The 'North Atlantic Challenge' 2010

The Artemis North Atlantic Challenge 2010 started from New York on 17 June 2010 and was completed successfully at St Mary's, Isles of Scilly on 31 July 2010.

Oldest Record

The oldest record in the history of ocean rowing was 55 days for crossing the North Atlantic in a rowing boat. This was set 114 years ago in 1896 by 2 Norwegian men Harbo & Samuelsen. These two men rowed from New York to the Scilly Isles in an open 18’ skiff ‘The Fox’, the row was deemed to have completed at the Bishop’s Rock.

A log supports this row and altho’ many attempts have been made by rowers in modern covered vessels the Norwegians record time of 55 days has never been bettered until Saturday 31 July 2010, now the record stands at 43 days, 21 hours, 26 minutes and 48 seconds.

The Artemis North Atlantic Challenge beat this record completely unsupported. This meant when the ’Team’ cast off from New York on 17 Jun 2010 they received no help from any other vessel or person whatsoever until they made land at St Mary's, Scilly Isles. This row was an exciting but very daunting crossing as storms, huge seas, poor weather conditions and fog was encountered. The team had already rowed together but they found the seas and the weather of North Atlantic rather different from the conditions of the 'Trade winds' route. These men had courage, commitment, motivation, tenacity, strength and a sense of humour but most of all they had a great respect for the ocean.

The Boat

Artemis Investments is a 23’ ocean rowing boat and by comparison with the 53 foot ‘La Mondiale’ is extremely small. Although they all knew each other well having crossed the mid Atlantic route they had to exercise extreme tolerance of each other as the sleeping/resting quarters were very confined. They worked the two hours on / two hours off shifts which was onerous for the first few days but once their body clocks acclimatised to this routine it was not be a problem to them. The advantage that these men had is that they knew how hard it was going to be to ‘tough’ it out and did not have any fancy illusions about the task ahead!

This row was an exciting but very daunting crossing as storms, huge seas, poor weather conditions and fog was encountered.

The men maintained a large daily calorie intake to replace the 8000 calories they expended rowing. They had to ensure that they kept themselves well hydrated as all of them knew how important that was. The team well knew that tiredness and dehydration could make them hallucinate, two of them had already experienced this on previous rows, one heard dogs bark and the other saw hands appearing out of the ocean. There were extremes of temperature, some days were hot, some wet and foggy and the nights were very cold, so cold that even the rowing did not keep them warm. Special clothing for these conditions was essential. In all events, they always looked out for and helped each other all of the time.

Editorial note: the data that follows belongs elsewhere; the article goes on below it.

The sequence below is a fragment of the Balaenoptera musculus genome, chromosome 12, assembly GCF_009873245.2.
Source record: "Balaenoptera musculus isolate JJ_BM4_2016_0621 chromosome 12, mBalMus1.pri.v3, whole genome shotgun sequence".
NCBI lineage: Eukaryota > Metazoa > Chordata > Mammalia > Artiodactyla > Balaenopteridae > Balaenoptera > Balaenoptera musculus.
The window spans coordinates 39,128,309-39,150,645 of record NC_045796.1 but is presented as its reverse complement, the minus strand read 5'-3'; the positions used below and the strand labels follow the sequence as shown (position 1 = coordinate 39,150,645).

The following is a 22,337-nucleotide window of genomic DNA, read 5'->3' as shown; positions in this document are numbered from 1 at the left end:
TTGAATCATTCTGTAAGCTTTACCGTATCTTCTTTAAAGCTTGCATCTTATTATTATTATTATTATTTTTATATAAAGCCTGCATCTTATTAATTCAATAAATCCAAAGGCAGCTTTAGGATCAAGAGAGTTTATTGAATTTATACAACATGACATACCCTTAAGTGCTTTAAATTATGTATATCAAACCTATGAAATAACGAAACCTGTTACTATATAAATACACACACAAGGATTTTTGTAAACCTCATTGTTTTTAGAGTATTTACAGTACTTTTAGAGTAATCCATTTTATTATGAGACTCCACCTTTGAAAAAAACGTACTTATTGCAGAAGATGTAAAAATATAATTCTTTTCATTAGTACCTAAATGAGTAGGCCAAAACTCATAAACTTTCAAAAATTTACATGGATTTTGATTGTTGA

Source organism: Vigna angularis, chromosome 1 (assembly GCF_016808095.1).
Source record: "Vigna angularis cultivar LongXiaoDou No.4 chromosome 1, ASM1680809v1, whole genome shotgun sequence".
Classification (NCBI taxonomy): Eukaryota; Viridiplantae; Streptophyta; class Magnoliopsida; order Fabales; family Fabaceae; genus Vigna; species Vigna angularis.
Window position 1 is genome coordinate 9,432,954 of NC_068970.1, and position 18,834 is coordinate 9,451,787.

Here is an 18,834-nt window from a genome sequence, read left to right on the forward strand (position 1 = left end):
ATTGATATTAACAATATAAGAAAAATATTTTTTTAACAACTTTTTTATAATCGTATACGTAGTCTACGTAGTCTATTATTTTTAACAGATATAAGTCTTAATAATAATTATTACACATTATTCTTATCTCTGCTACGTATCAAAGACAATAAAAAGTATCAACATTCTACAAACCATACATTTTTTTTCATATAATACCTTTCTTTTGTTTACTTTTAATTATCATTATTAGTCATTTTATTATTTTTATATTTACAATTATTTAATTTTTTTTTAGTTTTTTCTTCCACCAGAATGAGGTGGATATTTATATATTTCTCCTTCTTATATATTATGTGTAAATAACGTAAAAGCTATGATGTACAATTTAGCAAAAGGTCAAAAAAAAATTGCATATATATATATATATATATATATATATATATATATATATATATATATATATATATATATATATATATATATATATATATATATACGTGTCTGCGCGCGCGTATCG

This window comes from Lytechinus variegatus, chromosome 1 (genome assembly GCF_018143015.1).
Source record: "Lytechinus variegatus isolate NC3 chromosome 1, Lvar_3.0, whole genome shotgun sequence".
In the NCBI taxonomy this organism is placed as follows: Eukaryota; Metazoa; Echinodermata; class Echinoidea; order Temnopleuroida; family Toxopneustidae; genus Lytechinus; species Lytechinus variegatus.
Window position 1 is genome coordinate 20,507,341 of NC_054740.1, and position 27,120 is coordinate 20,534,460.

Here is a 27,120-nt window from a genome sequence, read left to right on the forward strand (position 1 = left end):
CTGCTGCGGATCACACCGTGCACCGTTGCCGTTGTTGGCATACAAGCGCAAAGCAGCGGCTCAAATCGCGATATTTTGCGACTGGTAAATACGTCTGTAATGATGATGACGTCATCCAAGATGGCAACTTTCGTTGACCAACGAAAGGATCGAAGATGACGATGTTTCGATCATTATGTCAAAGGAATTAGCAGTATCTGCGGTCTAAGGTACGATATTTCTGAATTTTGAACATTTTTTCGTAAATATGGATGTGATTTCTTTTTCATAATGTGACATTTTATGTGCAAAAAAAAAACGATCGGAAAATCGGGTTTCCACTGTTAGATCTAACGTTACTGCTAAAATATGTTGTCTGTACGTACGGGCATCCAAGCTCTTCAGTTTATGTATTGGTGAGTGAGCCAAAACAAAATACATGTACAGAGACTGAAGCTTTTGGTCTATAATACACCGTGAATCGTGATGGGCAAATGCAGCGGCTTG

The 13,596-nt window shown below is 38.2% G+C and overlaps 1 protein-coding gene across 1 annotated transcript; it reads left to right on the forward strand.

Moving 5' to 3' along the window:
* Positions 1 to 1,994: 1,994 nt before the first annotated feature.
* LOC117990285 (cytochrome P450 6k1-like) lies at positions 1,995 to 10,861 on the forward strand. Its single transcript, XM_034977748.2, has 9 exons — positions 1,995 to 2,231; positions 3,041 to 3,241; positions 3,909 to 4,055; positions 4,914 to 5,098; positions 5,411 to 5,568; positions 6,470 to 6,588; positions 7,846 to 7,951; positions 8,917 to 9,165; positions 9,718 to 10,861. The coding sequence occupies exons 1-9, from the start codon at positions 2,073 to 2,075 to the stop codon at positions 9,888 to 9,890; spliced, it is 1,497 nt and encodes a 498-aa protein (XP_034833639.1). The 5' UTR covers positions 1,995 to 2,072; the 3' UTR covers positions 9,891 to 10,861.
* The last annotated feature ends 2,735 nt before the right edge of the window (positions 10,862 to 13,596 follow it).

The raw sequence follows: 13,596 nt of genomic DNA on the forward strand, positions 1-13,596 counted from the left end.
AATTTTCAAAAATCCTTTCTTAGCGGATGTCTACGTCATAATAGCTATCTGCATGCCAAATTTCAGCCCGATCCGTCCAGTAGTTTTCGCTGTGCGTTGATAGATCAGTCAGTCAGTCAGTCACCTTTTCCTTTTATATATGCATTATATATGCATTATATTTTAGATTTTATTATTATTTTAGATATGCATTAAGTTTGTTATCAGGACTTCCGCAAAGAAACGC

The Route

The route and the months June/July were carefully chosen in an attempt to avoid the worst of the weather patterns. However it was likely that during the time at sea the boat and the rowers would have to endure some fairly grim weather. The boat is strong and is designed to withstand all but the most terrible storms and she did although she suffered capsizes, knockdowns and several swamps. The North Atlantic weather was without doubt quite extreme with adverse winds and huge seas not encountered on the Trade Winds route from Gran Canaria to Barbados but the team had experienced fairly bad weather on that crossing which helped them deal with some foul conditions.

Vigilance was of paramount importance. Several different types of hazards had to be looked out for. Icebergs, commonly known as growlers – these (for the people who don’t already know) are icebergs submerged which are extremely dangerous, fortunately the team did not come across these but spotted a huge tree semi submerged.

Other hazards were large ships such as oil tankers and freighters, metal containers washed overboard from the latter could float just below the surface – this team knew only too well what damage that could cause. ‘Artemis Investments’ carried a pro-active ‘SEE ME’ radar transponder which ‘pinged’ other ships within a 14-mile radius to let them know where the boat was.

If the transponder detected radar it set off an alarm in the boat so the rowers had time to take avoiding action. This happened and both boats being aware of each other avoided a collision. A VHF Radio allowed the men to call up shipping to alert them of the presence of their boat.

Scary Moments

Although whales and sharks could have caused problems - they didn't during this row but there were some scary moments when a huge whale was spotted close to the boat as well as a young great white shark. There is a shark repellent spray but no such thing for whales, fortunately neither beast saw the boat as a threat to their territory in their part of the ocean and didn't want to use the boat as an itching post either.

Congratulations to 'Artemis Investments' and her crew from the home team for a very successful expedition.